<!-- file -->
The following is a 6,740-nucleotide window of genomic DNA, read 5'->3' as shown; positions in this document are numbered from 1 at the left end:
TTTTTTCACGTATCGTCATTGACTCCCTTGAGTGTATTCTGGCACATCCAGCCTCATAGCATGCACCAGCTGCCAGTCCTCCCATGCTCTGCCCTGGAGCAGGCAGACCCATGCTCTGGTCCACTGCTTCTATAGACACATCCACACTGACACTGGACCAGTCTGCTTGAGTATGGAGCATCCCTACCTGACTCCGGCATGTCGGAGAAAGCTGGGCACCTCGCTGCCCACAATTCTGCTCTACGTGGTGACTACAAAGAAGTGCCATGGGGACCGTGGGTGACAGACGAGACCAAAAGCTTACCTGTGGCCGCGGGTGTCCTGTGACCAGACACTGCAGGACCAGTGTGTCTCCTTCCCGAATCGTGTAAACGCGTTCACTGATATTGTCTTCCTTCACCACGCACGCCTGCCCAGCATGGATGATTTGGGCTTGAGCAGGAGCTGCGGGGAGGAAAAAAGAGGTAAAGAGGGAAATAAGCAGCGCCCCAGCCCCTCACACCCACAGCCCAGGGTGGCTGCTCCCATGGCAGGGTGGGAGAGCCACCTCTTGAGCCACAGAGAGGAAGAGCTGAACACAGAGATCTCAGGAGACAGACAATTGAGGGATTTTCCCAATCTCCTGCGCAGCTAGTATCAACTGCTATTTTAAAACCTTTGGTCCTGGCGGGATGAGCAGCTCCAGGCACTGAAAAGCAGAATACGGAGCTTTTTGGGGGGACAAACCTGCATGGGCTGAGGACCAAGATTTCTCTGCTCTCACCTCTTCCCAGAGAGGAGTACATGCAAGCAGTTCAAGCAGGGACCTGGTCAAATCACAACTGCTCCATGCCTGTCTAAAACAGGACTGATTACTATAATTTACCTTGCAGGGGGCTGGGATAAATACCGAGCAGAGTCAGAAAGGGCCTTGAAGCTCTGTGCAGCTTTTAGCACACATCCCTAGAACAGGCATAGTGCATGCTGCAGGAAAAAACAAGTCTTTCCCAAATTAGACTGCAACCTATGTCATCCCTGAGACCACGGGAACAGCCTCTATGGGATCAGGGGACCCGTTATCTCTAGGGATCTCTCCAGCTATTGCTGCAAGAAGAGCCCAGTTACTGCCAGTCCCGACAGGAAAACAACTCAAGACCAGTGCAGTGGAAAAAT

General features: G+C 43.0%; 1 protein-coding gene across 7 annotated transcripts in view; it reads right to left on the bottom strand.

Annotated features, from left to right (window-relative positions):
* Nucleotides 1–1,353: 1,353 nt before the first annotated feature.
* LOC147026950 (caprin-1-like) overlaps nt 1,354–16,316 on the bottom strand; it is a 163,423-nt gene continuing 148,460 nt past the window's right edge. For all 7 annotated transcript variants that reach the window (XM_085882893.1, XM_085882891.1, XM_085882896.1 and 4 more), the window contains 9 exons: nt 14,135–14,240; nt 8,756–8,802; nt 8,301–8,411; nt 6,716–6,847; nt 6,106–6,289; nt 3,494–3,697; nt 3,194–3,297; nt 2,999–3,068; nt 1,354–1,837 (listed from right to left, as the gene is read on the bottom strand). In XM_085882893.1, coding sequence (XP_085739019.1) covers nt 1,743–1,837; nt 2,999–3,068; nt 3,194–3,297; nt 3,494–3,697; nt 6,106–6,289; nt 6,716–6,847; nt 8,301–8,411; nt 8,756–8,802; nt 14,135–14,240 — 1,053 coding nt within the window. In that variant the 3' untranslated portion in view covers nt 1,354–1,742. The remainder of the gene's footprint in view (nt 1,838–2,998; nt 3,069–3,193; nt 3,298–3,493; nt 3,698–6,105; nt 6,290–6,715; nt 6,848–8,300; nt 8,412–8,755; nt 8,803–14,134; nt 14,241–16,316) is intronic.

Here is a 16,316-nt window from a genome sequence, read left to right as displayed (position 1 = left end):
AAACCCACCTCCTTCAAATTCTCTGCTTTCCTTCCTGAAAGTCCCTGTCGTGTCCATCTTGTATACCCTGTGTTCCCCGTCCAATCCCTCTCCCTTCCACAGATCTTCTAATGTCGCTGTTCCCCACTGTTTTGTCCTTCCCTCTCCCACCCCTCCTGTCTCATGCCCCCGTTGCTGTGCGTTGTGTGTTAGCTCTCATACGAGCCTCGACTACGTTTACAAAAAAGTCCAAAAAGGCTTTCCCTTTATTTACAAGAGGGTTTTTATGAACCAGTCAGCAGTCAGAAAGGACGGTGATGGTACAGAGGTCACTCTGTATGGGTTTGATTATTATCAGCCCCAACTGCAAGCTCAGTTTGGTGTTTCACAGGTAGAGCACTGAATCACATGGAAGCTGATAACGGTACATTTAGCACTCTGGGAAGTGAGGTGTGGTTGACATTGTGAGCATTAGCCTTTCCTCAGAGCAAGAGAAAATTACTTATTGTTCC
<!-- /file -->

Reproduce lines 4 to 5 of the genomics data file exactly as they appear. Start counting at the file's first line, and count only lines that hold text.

Annotated features, from left to right (window-relative positions):
* Nucleotides 1–1,353: 1,353 nt before the first annotated feature.